U.S. president Barack Obama made an announcement Tuesday formally ending the U.S. combat role in Iraq, saying “It’s time to turn the page.” The new priority, he said, is fixing America’s battered economy.
Fifty thousand troops will remain behind until the end of 2011. That may be enough to prevent forces in regions surrounding Iraq from having dangerous sway in the country, says Paul Hamilton, associate professor of Political Science at Brock.
After five months, Iraq still does not have a stable government of its own. But Iran, Turkey, Saudi Arabia, Syria, Jordan all have their champions in the country. Any of them gaining too much power in Iraq would be a nightmare for the U.S., Hamilton said.
“But the presence of 50,000 soldiers will still be a deterrent against explicit intervention,” he said. “Iran has had no more success forming a government in Baghdad than the U.S. has.”
Hamilton shared some of his other thoughts on the withdrawal with The Brock News.
Is the U.S. withdrawing from Iraq a good idea?
It’s been planned for a long, long time and they eventually had to leave, so yes, it’s a good idea. It was a campaign promise so Obama had to do it. His post-election successes have been spotty. There have been things he’s achieved with regards to health care and the economy, but there have been things he hasn’t. It’s an election year and he felt the need to do it.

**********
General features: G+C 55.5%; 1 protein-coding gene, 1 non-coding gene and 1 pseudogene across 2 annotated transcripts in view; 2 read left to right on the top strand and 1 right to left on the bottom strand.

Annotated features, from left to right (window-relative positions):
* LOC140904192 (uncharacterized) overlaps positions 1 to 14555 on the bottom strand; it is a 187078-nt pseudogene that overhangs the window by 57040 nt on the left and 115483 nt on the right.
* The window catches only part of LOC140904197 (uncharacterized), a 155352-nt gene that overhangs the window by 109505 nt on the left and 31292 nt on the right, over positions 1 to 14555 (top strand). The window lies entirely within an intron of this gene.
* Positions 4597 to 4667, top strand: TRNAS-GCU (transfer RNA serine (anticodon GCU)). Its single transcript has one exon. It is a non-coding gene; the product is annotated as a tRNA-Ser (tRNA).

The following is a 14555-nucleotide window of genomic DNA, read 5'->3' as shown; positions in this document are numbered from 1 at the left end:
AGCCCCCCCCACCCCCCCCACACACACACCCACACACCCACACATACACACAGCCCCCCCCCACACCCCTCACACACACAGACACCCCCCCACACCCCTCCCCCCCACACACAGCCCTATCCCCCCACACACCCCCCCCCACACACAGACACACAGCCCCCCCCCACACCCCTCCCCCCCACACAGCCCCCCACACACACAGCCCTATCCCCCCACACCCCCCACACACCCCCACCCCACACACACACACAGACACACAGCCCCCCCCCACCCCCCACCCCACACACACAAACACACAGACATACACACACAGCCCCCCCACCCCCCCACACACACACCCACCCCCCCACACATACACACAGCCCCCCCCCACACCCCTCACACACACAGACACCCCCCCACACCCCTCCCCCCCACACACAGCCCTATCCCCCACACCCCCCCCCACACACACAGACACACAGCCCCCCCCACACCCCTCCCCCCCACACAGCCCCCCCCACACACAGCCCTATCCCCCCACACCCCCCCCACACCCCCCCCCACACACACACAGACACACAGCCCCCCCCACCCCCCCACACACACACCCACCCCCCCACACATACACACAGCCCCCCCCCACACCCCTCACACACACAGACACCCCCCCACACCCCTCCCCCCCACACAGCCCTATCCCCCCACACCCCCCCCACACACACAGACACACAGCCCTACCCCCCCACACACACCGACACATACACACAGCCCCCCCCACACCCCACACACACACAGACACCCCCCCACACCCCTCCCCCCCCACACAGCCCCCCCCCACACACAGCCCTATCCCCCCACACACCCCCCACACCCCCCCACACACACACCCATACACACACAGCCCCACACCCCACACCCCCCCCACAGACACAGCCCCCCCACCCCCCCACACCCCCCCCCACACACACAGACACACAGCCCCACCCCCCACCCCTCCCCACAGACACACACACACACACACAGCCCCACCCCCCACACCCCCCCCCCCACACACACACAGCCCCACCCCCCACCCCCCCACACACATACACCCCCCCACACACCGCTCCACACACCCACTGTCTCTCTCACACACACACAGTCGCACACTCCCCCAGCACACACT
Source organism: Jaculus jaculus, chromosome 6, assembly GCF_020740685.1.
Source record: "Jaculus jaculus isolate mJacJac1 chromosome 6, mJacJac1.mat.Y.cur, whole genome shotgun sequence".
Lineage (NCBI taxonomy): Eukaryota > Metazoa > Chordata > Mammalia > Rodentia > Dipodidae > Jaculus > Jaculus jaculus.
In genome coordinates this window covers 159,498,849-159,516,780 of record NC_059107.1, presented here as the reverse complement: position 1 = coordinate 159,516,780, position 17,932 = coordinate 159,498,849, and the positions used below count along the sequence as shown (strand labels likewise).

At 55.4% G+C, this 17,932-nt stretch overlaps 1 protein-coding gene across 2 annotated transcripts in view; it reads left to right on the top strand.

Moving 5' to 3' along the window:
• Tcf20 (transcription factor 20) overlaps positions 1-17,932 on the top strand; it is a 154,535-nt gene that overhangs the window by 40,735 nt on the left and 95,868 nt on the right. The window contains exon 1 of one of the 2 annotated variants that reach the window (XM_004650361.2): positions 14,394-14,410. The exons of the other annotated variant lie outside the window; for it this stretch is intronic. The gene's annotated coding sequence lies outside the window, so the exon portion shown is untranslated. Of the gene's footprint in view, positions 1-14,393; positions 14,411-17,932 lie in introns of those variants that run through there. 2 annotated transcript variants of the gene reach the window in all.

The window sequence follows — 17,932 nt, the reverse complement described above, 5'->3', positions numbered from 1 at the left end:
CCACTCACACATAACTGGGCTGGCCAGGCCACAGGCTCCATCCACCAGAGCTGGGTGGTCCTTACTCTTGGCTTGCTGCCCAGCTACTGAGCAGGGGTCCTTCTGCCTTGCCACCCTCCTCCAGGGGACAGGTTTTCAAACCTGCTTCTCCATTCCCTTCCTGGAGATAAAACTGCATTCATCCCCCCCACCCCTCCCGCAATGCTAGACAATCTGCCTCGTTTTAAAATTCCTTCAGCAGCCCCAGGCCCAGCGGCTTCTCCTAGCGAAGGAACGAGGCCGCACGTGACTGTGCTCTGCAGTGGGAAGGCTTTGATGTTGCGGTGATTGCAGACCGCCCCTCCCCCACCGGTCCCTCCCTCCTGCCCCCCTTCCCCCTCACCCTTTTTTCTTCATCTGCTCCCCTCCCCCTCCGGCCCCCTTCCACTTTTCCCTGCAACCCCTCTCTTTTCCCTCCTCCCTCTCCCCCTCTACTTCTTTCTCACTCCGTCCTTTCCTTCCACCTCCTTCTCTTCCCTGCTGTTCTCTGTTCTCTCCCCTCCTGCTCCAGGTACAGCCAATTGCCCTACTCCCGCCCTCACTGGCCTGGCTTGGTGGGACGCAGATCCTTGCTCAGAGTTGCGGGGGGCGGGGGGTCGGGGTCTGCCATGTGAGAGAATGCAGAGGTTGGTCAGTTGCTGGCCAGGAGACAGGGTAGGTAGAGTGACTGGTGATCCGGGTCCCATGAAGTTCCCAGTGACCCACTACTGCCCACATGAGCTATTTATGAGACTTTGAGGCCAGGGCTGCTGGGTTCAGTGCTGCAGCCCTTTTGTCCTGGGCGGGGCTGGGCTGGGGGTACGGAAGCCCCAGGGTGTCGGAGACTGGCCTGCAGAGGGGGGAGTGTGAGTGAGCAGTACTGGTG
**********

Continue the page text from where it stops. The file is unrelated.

Is the timing election based?
The timing is largely determined by the state of operations and commanders in the field in Iraq. Of course the commitment to proceed with his promise was partly informed by the election. But this was more than that.
What price has the U.S. paid for the war of Iraq?
The literal price is estimated to be $3 trillion. Over the long term, when you look at World War I, the greatest expense was 40 to 50 years after the service men and women came back from war. You’re going to see even more of that this time with new technologies, new pharmaceuticals and longer life spans. Troops are coming back with extreme injuries and are going to have to be cared for. So far, about 450,000 people have applied for various benefits for injuries, post-traumatic stress and other claims to do with Iraq. And of course, there’s a budgetary cost domestically. For every dollar you spend on Iraq, you can’t spend it on a bridge in Minnesota. There’s been a political price, but I think it’s premature to conclude what that is. We’ll know more 30 years down the road. There’s been an enormous cost in the region in terms of tensions with allies, but now that (George W.) Bush is gone, I think there’s a window to improve on those.
How does this impact Canada?
Not very much. Canada has never been involved. I don’t see a lot of impact on Canada, except the possibility that the Liberal party will claim it made the right decision by not getting involved.
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